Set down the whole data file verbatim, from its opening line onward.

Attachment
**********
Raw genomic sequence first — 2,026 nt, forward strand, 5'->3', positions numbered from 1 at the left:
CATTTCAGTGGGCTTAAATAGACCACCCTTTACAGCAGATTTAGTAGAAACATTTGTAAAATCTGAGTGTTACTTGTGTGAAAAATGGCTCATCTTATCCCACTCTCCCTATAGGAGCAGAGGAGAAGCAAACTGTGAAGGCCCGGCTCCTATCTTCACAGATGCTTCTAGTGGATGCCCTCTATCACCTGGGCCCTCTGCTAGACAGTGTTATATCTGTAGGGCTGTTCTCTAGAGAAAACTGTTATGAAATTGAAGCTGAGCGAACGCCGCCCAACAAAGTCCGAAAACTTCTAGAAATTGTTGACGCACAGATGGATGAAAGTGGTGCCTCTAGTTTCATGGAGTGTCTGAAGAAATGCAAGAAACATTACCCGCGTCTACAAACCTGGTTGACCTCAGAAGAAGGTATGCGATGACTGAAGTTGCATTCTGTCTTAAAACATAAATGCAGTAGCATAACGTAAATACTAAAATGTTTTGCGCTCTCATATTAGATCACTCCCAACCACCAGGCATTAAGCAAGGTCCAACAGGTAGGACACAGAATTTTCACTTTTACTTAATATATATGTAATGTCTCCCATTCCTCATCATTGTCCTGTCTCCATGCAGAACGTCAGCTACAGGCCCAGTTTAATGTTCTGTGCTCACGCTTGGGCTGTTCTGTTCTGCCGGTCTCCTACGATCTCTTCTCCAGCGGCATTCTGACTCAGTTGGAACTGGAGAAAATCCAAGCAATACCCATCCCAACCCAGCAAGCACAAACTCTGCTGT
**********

Raw genomic sequence first — 2,026 nt, forward strand, 5'->3', positions numbered from 1 at the left:
CATTTCAGTGGGCTTAAATAGACCACCCTTTACAGCAGATTTAGTAGAAACATTTGTAAAATCTGAGTGTTACTTGTGTGAAAAATGGCTCATCTTATCCCACTCTCCCTATAGGAGCAGAGGAGAAGCAAACTGTGAAGGCCCGGCTCCTATCTTCACAGATGCTTCTAGTGGATGCCCTCTATCACCTGGGCCCTCTGCTAGACAGTGTTATATCTGTAGGGCTGTTCTCTAGAGAAAACTGTTATGAAATTGAAGCTGAGCGAACGCCGCCCAACAAAGTCCGAAAACTTCTAGAAATTGTTGACGCACAGATGGATGAAAGTGGTGCCTCTAGTTTCATGGAGTGTCTGAAGAAATGCAAGAAACATTACCCGCGTCTACAAACCTGGTTGACCTCAGAAGAAGGTATGCGATGACTGAAGTTGCATTCTGTCTTAAAACATAAATGCAGTAGCATAACGTAAATACTAAAATGTTTTGCGCTCTCATATTAGATCACTCCCAACCACCAGGCATTAAGCAAGGTCCAACAGGTAGGACACAGAATTTTCACTTTTACTTAATATATATGTAATGTCTCCCATTCCTCATCATTGTCCTGTCTCCATGCAGAACGTCAGCTACAGGCCCAGTTTAATGTTCTGTGCTCACGCTTGGGCTGTTCTGTTCTGCCGGTCTCCTACGATCTCTTCTCCAGCGGCATTCTGACTCAGTTGGAACTGGAGAAAATCCAAGCAATACCCATCCCAACCCAGCAAGCACAAACTCTGCTGT